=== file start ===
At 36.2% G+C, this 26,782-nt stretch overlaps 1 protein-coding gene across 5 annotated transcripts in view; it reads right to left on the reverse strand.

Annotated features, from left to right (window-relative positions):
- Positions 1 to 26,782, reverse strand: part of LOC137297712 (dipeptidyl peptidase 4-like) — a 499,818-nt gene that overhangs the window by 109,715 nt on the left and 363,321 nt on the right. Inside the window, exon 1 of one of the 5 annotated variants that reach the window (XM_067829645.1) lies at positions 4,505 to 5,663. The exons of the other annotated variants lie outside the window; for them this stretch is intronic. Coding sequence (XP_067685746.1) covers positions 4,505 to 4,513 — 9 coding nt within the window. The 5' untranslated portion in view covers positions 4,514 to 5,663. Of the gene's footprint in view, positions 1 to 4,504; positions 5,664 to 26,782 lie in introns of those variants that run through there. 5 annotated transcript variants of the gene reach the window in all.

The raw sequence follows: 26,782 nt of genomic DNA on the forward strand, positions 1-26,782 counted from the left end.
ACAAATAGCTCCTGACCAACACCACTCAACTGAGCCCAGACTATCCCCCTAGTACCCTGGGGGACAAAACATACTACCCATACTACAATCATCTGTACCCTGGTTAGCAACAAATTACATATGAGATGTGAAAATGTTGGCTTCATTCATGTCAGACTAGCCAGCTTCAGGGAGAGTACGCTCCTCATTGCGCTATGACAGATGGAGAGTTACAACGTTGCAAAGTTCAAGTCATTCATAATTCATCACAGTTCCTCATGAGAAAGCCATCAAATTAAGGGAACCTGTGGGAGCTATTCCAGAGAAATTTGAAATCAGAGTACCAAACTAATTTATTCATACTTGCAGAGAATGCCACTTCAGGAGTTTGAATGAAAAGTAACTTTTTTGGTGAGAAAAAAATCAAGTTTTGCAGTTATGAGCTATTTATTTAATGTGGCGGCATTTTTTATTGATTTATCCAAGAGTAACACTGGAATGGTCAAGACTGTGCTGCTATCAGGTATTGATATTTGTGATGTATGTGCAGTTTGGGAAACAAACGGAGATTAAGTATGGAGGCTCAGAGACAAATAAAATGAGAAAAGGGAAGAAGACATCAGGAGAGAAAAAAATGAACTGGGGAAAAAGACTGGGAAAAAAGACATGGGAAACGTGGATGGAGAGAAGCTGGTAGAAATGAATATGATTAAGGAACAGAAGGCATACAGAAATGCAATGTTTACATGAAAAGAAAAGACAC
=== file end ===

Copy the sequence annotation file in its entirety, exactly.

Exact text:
At 36.2% G+C, this 26,782-nt stretch overlaps 1 protein-coding gene across 5 annotated transcripts in view; it reads right to left on the reverse strand.

Annotated features, from left to right (window-relative positions):
- Positions 1 to 26,782, reverse strand: part of LOC137297712 (dipeptidyl peptidase 4-like) — a 499,818-nt gene that overhangs the window by 109,715 nt on the left and 363,321 nt on the right. Inside the window, exon 1 of one of the 5 annotated variants that reach the window (XM_067829645.1) lies at positions 4,505 to 5,663. The exons of the other annotated variants lie outside the window; for them this stretch is intronic. Coding sequence (XP_067685746.1) covers positions 4,505 to 4,513 — 9 coding nt within the window. The 5' untranslated portion in view covers positions 4,514 to 5,663. Of the gene's footprint in view, positions 1 to 4,504; positions 5,664 to 26,782 lie in introns of those variants that run through there. 5 annotated transcript variants of the gene reach the window in all.

The raw sequence follows: 26,782 nt of genomic DNA on the forward strand, positions 1-26,782 counted from the left end.
ACAAATAGCTCCTGACCAACACCACTCAACTGAGCCCAGACTATCCCCCTAGTACCCTGGGGGACAAAACATACTACCCATACTACAATCATCTGTACCCTGGTTAGCAACAAATTACATATGAGATGTGAAAATGTTGGCTTCATTCATGTCAGACTAGCCAGCTTCAGGGAGAGTACGCTCCTCATTGCGCTATGACAGATGGAGAGTTACAACGTTGCAAAGTTCAAGTCATTCATAATTCATCACAGTTCCTCATGAGAAAGCCATCAAATTAAGGGAACCTGTGGGAGCTATTCCAGAGAAATTTGAAATCAGAGTACCAAACTAATTTATTCATACTTGCAGAGAATGCCACTTCAGGAGTTTGAATGAAAAGTAACTTTTTTGGTGAGAAAAAAATCAAGTTTTGCAGTTATGAGCTATTTATTTAATGTGGCGGCATTTTTTATTGATTTATCCAAGAGTAACACTGGAATGGTCAAGACTGTGCTGCTATCAGGTATTGATATTTGTGATGTATGTGCAGTTTGGGAAACAAACGGAGATTAAGTATGGAGGCTCAGAGACAAATAAAATGAGAAAAGGGAAGAAGACATCAGGAGAGAAAAAAATGAACTGGGGAAAAAGACTGGGAAAAAAGACATGGGAAACGTGGATGGAGAGAAGCTGGTAGAAATGAATATGATTAAGGAACAGAAGGCATACAGAAATGCAATGTTTACATGAAAAGAAAAGACAC